Broward man slapped with stiff 13-year prison sentence in ID-theft, tax-fraud case
A Broward resident who worked in a North Miami law office received the stiffest punishment yet for identity theft and tax-refund fraud: 13 years in prison.
02/22/2013 12:10 PM
02/22/2013 11:56 PM
Rodney St. Fleur admitted in federal court Friday that he stole thousands of Social Security numbers of prison inmates through LexisNexis database searches at his employer’s law office in North Miami.
St. Fleur then sold the valuable digits to a gang member accused of filing millions of dollars’ worth of fabricated tax-refund claims in the prisoners’ names.
For his crime, St. Fleur, 28, was slapped with the stiffest punishment yet in South Florida for an identity-theft, tax-refund fraud offender: 13 years in prison.
Federal prosecutor Michael Berger described St. Fleur’s and similar tax-refund scams as “out of control,” comparing the crime wave to Miami’s cocaine-cowboy days of the 1980s.
U.S. District Judge Robert Scola imposed the maximum 10-year sentence against St. Fleur, who lives in West Park, for conspiring to defraud the U.S. government, plus a mandatory two more years for aggravated identity theft and another year for possessing debit cards downloaded with tax refunds.
At his sentencing, St. Fleur was held accountable for providing the Social Security numbers of some 23,000 prisoners and others to one-time North Miami gang member Frantz Pierre in 2010-11. Pierre, now a resident of Parkland, was not identified in court.
Pierre, 32, and other members of his ring, accused of providing lists of names and birth dates to St. Fleur, were charged separately last year in connection with the conspiracy.
Berger told the judge that Internal Revenue Service agents found a list of 3,000 names and birth dates, along with their Social Security numbers provided by St. Fleur, in the former gang leader’s home in Broward County.
St. Fleur was also held liable for more than $11 million in tax-refund fraud, although Berger said in theory the actual figure could be greater than $100 million because of the sheer volume of fraudulent returns.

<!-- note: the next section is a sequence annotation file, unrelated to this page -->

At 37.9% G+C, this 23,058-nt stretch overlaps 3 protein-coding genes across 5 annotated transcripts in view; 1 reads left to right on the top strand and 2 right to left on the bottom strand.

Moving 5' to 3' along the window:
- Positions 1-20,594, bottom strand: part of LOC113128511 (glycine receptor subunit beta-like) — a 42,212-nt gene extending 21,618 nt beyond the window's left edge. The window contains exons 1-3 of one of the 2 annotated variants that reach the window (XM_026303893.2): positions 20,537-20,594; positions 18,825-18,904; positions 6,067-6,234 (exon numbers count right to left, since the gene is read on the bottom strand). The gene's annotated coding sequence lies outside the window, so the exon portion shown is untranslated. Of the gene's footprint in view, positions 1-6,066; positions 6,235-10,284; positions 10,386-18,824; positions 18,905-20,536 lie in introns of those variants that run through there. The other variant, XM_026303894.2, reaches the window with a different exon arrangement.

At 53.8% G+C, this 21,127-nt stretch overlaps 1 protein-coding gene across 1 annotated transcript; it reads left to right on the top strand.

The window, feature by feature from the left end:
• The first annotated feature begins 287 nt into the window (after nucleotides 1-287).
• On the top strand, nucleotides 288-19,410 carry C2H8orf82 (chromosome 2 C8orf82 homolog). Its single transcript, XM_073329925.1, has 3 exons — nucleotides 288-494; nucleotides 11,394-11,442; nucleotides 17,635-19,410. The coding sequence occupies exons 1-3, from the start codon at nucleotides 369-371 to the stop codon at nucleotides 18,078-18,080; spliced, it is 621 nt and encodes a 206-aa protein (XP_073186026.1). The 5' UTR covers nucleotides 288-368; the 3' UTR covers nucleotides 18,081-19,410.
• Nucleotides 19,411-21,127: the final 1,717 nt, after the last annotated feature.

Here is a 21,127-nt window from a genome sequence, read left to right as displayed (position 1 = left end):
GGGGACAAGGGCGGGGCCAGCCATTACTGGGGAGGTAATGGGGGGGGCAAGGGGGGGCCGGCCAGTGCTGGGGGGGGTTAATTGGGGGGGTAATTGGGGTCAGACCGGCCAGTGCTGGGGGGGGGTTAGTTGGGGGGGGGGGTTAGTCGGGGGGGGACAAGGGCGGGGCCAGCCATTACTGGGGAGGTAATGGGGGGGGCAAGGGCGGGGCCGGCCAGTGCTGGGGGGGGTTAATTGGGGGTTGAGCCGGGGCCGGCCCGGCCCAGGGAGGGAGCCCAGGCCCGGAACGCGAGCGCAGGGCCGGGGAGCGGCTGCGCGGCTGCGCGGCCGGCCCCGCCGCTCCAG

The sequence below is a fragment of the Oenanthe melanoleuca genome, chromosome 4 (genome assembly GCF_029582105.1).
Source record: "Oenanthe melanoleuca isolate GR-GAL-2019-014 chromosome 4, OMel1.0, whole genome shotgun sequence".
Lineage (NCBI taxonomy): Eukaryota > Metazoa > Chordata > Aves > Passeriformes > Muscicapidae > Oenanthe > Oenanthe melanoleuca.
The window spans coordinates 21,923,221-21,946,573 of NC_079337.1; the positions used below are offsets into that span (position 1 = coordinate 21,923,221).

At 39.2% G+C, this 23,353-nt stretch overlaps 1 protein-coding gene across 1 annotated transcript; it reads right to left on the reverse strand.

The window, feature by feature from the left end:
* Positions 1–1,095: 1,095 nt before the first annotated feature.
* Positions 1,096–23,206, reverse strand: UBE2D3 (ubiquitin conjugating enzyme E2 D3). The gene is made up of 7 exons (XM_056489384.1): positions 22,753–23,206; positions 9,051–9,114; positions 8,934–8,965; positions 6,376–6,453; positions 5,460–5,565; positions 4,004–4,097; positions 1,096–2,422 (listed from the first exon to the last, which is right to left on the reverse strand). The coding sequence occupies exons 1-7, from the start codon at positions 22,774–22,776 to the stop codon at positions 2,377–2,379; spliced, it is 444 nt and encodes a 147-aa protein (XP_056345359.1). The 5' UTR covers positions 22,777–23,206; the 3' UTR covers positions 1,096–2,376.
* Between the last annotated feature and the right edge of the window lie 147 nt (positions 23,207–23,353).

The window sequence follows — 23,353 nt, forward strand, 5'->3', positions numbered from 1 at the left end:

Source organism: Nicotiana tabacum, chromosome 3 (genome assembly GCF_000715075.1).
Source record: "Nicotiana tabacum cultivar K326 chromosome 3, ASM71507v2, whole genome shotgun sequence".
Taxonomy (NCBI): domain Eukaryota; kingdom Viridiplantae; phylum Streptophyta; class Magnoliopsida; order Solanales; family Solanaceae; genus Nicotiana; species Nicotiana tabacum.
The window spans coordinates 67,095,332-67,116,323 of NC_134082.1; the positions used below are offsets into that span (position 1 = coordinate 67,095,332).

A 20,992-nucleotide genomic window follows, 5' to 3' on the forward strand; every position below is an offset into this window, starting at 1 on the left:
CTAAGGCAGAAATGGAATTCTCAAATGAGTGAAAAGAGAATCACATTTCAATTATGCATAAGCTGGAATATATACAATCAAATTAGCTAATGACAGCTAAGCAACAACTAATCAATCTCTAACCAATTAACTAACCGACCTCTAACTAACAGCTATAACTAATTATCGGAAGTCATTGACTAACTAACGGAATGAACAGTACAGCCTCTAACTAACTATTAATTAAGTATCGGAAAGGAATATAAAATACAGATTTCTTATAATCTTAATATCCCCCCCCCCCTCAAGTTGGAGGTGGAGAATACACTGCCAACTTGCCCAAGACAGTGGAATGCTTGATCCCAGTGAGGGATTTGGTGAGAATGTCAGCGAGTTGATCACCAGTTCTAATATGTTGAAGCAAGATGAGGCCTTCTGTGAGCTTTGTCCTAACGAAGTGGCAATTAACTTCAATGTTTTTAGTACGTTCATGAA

St. Fleur, who apologized to the judge for his wrongdoing, must surrender May 6 to begin his prison sentence. He pleaded guilty in November.
Also Friday, three members of another group — Serge St. Vil, 62, of North Miami; Muller Pierre, 62, of North Miami Beach, and Finshley Fanor, 34, of Lauderhill — pleaded guilty before Judge Scola to fraud charges that stemmed from the filing of fabricated 2010 tax returns in the names of 5,000 people, nearly all of whom were dead.
The claims sought $14 million in tax refunds. The IRS deposited $6 million in refunds into their bank accounts. Investigators suspect the defendants obtained the information from online databases, such as Ancestry.com, which now have placed restrictions on access to Social Security numbers.
St. Fleur’s sentencing and the three guilty pleas Friday followed the arrest this week of convicted Miami-Dade drug trafficker Frankie Jermaine Anderson, 40, on similar charges. Anderson discovered how to make a quick buck by cashing $12 million in fraudulent tax-refund checks at a Perrine business over five months last year.
Perpetrators in South Florida, Tampa and other regions of the country are stealing the identities of various people — including prisoners, the dead, the poor and even children — who don’t file income tax returns in order to avoid having the IRS detect duplicate filings, authorities say. They also swipe people’s IDs to file phony tax returns.
Miami has the country’s highest rate of ID theft, which drives tax-refund scams.
Combined, the schemes have robbed the U.S. government of billions of dollars yearly since the crime began spreading in 2008, according to a Treasury Department report.
In the past year, the U.S. attorney’s office says it has charged 125 defendants accused of about $138 million in tax-refund fraud.
Join the Discussion
Miami Herald is pleased to provide this opportunity to share information, experiences and observations about what's in the news. Some of the comments may be reprinted elsewhere on the site or in the newspaper. We encourage lively, open debate on the issues of the day, and ask that you refrain from profanity, hate speech, personal comments and remarks that are off point. Thank you for taking the time to offer your thoughts.